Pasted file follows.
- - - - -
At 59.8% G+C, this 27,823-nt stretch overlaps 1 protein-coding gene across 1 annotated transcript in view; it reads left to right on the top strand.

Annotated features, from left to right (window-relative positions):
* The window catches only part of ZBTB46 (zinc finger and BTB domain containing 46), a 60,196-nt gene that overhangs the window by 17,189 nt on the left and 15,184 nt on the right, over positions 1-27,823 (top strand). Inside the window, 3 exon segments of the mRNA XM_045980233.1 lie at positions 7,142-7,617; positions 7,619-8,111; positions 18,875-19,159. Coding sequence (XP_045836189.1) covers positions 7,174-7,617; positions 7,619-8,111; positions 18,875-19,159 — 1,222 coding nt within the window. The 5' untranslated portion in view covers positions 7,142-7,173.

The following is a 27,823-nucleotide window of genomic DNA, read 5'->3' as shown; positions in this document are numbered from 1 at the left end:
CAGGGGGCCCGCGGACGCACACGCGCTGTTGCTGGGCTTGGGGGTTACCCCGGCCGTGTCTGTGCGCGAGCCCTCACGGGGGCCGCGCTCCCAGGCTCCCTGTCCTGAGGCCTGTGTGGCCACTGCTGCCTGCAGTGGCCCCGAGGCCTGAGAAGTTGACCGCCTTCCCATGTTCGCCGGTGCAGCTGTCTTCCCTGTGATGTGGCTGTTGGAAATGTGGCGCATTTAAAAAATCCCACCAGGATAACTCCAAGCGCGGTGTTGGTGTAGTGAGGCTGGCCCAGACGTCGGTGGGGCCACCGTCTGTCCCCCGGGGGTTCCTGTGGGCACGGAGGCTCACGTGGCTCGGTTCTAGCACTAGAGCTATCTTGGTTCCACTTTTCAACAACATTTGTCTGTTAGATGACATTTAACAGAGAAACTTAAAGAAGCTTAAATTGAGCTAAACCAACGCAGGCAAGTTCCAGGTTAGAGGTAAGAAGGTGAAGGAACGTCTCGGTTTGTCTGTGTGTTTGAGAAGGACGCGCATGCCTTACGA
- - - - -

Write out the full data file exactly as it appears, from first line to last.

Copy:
At 59.8% G+C, this 27,823-nt stretch overlaps 1 protein-coding gene across 1 annotated transcript in view; it reads left to right on the top strand.

Annotated features, from left to right (window-relative positions):
* The window catches only part of ZBTB46 (zinc finger and BTB domain containing 46), a 60,196-nt gene that overhangs the window by 17,189 nt on the left and 15,184 nt on the right, over positions 1-27,823 (top strand). Inside the window, 3 exon segments of the mRNA XM_045980233.1 lie at positions 7,142-7,617; positions 7,619-8,111; positions 18,875-19,159. Coding sequence (XP_045836189.1) covers positions 7,174-7,617; positions 7,619-8,111; positions 18,875-19,159 — 1,222 coding nt within the window. The 5' untranslated portion in view covers positions 7,142-7,173.

The following is a 27,823-nucleotide window of genomic DNA, read 5'->3' as shown; positions in this document are numbered from 1 at the left end:
CAGGGGGCCCGCGGACGCACACGCGCTGTTGCTGGGCTTGGGGGTTACCCCGGCCGTGTCTGTGCGCGAGCCCTCACGGGGGCCGCGCTCCCAGGCTCCCTGTCCTGAGGCCTGTGTGGCCACTGCTGCCTGCAGTGGCCCCGAGGCCTGAGAAGTTGACCGCCTTCCCATGTTCGCCGGTGCAGCTGTCTTCCCTGTGATGTGGCTGTTGGAAATGTGGCGCATTTAAAAAATCCCACCAGGATAACTCCAAGCGCGGTGTTGGTGTAGTGAGGCTGGCCCAGACGTCGGTGGGGCCACCGTCTGTCCCCCGGGGGTTCCTGTGGGCACGGAGGCTCACGTGGCTCGGTTCTAGCACTAGAGCTATCTTGGTTCCACTTTTCAACAACATTTGTCTGTTAGATGACATTTAACAGAGAAACTTAAAGAAGCTTAAATTGAGCTAAACCAACGCAGGCAAGTTCCAGGTTAGAGGTAAGAAGGTGAAGGAACGTCTCGGTTTGTCTGTGTGTTTGAGAAGGACGCGCATGCCTTACGA